The deal would create Britain’s largest bookmaker with more than 4,000 shops, or 45% of the UK’s total shop estate, significantly more than William Hill’s (WMH) 2,400 shops.
The merger makes a lot of sense as the retail business would be on a much stronger footing and there would be scope for improved savings and efficiencies.
Coral is a more economical business with its cost per shop 12.5% lower than Ladbrokes in 2014. It is likely that underperforming shops would close, increasing the gross win per shop which would also benefit from less local competition.
The combined company would have a meaningful 15.2% share of the Italian retail market, where Gala Coral increased its share by 3.6 percentage points last year.
Davy analyst David Jennings says the deal is ‘strategically very sensible’ although he questions whether it will be approved by the competition authorities and, if it is, how many shop closures would be required.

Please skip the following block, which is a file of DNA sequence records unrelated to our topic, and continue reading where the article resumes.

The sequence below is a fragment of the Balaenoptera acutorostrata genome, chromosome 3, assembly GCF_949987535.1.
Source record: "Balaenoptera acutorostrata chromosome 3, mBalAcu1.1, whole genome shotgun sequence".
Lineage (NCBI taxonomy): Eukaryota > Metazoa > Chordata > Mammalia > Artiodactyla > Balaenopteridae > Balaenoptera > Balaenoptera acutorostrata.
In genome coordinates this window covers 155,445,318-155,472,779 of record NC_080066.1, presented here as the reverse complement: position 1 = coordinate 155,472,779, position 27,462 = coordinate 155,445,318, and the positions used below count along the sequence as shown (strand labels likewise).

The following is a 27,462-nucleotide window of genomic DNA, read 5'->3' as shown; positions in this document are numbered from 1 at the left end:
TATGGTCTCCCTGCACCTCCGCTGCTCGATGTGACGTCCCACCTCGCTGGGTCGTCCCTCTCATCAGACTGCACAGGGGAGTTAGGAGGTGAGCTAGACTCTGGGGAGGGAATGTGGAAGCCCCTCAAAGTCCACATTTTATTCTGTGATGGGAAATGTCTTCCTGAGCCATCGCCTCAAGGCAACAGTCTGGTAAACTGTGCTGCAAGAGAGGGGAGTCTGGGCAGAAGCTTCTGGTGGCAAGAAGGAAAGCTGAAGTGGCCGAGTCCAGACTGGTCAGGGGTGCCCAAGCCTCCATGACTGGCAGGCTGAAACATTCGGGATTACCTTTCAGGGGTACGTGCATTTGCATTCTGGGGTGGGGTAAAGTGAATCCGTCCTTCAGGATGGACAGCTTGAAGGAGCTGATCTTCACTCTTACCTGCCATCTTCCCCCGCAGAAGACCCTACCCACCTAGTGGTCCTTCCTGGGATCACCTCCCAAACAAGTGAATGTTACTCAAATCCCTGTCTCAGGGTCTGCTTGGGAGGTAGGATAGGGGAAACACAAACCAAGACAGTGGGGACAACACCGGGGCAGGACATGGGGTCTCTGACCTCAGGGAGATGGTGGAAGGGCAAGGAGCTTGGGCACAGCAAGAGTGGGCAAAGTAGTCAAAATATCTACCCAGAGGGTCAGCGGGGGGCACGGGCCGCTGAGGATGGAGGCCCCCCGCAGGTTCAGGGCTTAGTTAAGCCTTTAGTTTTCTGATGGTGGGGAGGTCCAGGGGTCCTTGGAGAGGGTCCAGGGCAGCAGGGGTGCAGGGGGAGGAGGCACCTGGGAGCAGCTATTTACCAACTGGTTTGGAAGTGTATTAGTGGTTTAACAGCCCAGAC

Jim Mullen, who joined Ladbrokes as chief executive three months ago, would be in charge of the enlarged company, which is likely to list on the main market and carry out a sizeable equity raise to boost the balance sheet. Jennings suggests the combined entity would seek to reduce its level of gearing from 4.4 times net debt to EBITDA (earnings before tax, depreciation and amortisation) in 2014 to more like 2.5 times.
Ladbrokes has struggled to keep up with its rivals in an era when customers are increasingly opting to gamble via their mobile phones and tablets rather than in betting shops.
In February it said it was going to close 60 shops after revealing a 44% drop in pre-tax profit for 2014, driven by the rise in gaming machine taxes and a disappointing Boxing Day.
Mullen’s focus since joining Ladbrokes has been on building its digital scale. He says the merger has the potential to generate substantial cost synergies, which would create value for shareholders.
Ladbrokes tried to buy Coral in 1998 from its previous owner, the brewer Bass, but it was blocked by the then trade and industry secretary Peter Mandelson, who said it would damage competition.